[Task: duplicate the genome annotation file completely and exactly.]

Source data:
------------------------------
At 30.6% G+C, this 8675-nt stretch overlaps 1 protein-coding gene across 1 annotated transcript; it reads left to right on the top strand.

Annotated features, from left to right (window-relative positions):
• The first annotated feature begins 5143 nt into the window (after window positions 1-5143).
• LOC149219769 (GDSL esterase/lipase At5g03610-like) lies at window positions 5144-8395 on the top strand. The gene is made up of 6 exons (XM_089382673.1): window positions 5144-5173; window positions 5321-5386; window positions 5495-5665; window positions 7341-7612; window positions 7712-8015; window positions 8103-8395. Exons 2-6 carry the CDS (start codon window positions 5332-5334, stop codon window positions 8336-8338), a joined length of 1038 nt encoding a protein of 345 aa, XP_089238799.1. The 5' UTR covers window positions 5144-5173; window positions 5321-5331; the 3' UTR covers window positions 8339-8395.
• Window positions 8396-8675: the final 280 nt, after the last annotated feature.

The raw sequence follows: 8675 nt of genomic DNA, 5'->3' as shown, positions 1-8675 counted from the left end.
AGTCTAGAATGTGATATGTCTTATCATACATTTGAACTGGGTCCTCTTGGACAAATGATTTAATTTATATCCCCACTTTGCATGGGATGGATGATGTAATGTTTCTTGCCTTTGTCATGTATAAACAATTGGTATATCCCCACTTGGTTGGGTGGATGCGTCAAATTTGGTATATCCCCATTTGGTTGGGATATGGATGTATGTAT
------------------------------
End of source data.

At 30.6% G+C, this 8675-nt stretch overlaps 1 protein-coding gene across 1 annotated transcript; it reads left to right on the top strand.

Annotated features, from left to right (window-relative positions):
• The first annotated feature begins 5143 nt into the window (after window positions 1-5143).
• LOC149219769 (GDSL esterase/lipase At5g03610-like) lies at window positions 5144-8395 on the top strand. The gene is made up of 6 exons (XM_089382673.1): window positions 5144-5173; window positions 5321-5386; window positions 5495-5665; window positions 7341-7612; window positions 7712-8015; window positions 8103-8395. Exons 2-6 carry the CDS (start codon window positions 5332-5334, stop codon window positions 8336-8338), a joined length of 1038 nt encoding a protein of 345 aa, XP_089238799.1. The 5' UTR covers window positions 5144-5173; window positions 5321-5331; the 3' UTR covers window positions 8339-8395.
• Window positions 8396-8675: the final 280 nt, after the last annotated feature.

The raw sequence follows: 8675 nt of genomic DNA, 5'->3' as shown, positions 1-8675 counted from the left end.
AGTCTAGAATGTGATATGTCTTATCATACATTTGAACTGGGTCCTCTTGGACAAATGATTTAATTTATATCCCCACTTTGCATGGGATGGATGATGTAATGTTTCTTGCCTTTGTCATGTATAAACAATTGGTATATCCCCACTTGGTTGGGTGGATGCGTCAAATTTGGTATATCCCCATTTGGTTGGGATATGGATGTATGTAT